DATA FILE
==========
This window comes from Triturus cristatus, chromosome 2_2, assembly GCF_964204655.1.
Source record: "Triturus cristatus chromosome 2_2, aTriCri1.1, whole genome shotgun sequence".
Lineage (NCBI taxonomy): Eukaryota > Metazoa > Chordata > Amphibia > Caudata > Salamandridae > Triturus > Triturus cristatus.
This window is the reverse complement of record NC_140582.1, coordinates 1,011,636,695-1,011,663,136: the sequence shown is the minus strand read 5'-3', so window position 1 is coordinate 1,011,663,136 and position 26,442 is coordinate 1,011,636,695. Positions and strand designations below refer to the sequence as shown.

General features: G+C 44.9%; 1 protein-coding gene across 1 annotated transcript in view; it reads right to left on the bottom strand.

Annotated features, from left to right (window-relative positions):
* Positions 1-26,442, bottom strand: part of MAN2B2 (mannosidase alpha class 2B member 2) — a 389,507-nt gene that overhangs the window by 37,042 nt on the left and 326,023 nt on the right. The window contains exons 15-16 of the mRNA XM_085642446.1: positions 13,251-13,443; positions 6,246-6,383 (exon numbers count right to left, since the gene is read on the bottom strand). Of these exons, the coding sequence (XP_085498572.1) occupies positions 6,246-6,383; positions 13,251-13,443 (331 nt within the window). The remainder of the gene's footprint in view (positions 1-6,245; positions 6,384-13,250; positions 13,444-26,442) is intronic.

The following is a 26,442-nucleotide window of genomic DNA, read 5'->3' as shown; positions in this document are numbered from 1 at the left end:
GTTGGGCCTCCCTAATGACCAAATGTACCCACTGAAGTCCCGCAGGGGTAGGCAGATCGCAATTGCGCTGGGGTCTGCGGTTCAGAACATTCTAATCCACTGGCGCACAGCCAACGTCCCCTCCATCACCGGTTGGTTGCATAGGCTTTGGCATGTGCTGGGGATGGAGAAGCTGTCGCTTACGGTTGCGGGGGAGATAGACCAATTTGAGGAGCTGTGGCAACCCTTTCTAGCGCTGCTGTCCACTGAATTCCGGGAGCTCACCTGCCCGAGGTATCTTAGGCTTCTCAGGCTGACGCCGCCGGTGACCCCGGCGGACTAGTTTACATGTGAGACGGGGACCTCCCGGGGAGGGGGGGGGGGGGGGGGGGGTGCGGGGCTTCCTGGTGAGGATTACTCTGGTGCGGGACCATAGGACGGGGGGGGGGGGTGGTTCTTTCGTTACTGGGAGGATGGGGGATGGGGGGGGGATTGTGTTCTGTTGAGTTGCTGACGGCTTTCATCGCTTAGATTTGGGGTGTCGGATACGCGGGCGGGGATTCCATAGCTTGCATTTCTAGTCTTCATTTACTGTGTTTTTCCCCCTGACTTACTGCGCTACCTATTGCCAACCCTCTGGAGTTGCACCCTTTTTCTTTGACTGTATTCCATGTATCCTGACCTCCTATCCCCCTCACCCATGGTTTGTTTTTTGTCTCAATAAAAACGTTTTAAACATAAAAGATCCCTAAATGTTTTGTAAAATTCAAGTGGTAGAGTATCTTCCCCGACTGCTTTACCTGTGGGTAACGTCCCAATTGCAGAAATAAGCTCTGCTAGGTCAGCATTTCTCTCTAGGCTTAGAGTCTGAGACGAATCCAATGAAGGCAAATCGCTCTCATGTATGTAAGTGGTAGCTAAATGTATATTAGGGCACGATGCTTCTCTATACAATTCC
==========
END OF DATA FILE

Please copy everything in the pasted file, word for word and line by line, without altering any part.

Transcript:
This window comes from Triturus cristatus, chromosome 2_2, assembly GCF_964204655.1.
Source record: "Triturus cristatus chromosome 2_2, aTriCri1.1, whole genome shotgun sequence".
Lineage (NCBI taxonomy): Eukaryota > Metazoa > Chordata > Amphibia > Caudata > Salamandridae > Triturus > Triturus cristatus.
This window is the reverse complement of record NC_140582.1, coordinates 1,011,636,695-1,011,663,136: the sequence shown is the minus strand read 5'-3', so window position 1 is coordinate 1,011,663,136 and position 26,442 is coordinate 1,011,636,695. Positions and strand designations below refer to the sequence as shown.

General features: G+C 44.9%; 1 protein-coding gene across 1 annotated transcript in view; it reads right to left on the bottom strand.

Annotated features, from left to right (window-relative positions):
* Positions 1-26,442, bottom strand: part of MAN2B2 (mannosidase alpha class 2B member 2) — a 389,507-nt gene that overhangs the window by 37,042 nt on the left and 326,023 nt on the right. The window contains exons 15-16 of the mRNA XM_085642446.1: positions 13,251-13,443; positions 6,246-6,383 (exon numbers count right to left, since the gene is read on the bottom strand). Of these exons, the coding sequence (XP_085498572.1) occupies positions 6,246-6,383; positions 13,251-13,443 (331 nt within the window). The remainder of the gene's footprint in view (positions 1-6,245; positions 6,384-13,250; positions 13,444-26,442) is intronic.

The following is a 26,442-nucleotide window of genomic DNA, read 5'->3' as shown; positions in this document are numbered from 1 at the left end:
GTTGGGCCTCCCTAATGACCAAATGTACCCACTGAAGTCCCGCAGGGGTAGGCAGATCGCAATTGCGCTGGGGTCTGCGGTTCAGAACATTCTAATCCACTGGCGCACAGCCAACGTCCCCTCCATCACCGGTTGGTTGCATAGGCTTTGGCATGTGCTGGGGATGGAGAAGCTGTCGCTTACGGTTGCGGGGGAGATAGACCAATTTGAGGAGCTGTGGCAACCCTTTCTAGCGCTGCTGTCCACTGAATTCCGGGAGCTCACCTGCCCGAGGTATCTTAGGCTTCTCAGGCTGACGCCGCCGGTGACCCCGGCGGACTAGTTTACATGTGAGACGGGGACCTCCCGGGGAGGGGGGGGGGGGGGGGGGGGTGCGGGGCTTCCTGGTGAGGATTACTCTGGTGCGGGACCATAGGACGGGGGGGGGGGGTGGTTCTTTCGTTACTGGGAGGATGGGGGATGGGGGGGGGATTGTGTTCTGTTGAGTTGCTGACGGCTTTCATCGCTTAGATTTGGGGTGTCGGATACGCGGGCGGGGATTCCATAGCTTGCATTTCTAGTCTTCATTTACTGTGTTTTTCCCCCTGACTTACTGCGCTACCTATTGCCAACCCTCTGGAGTTGCACCCTTTTTCTTTGACTGTATTCCATGTATCCTGACCTCCTATCCCCCTCACCCATGGTTTGTTTTTTGTCTCAATAAAAACGTTTTAAACATAAAAGATCCCTAAATGTTTTGTAAAATTCAAGTGGTAGAGTATCTTCCCCGACTGCTTTACCTGTGGGTAACGTCCCAATTGCAGAAATAAGCTCTGCTAGGTCAGCATTTCTCTCTAGGCTTAGAGTCTGAGACGAATCCAATGAAGGCAAATCGCTCTCATGTATGTAAGTGGTAGCTAAATGTATATTAGGGCACGATGCTTCTCTATACAATTCC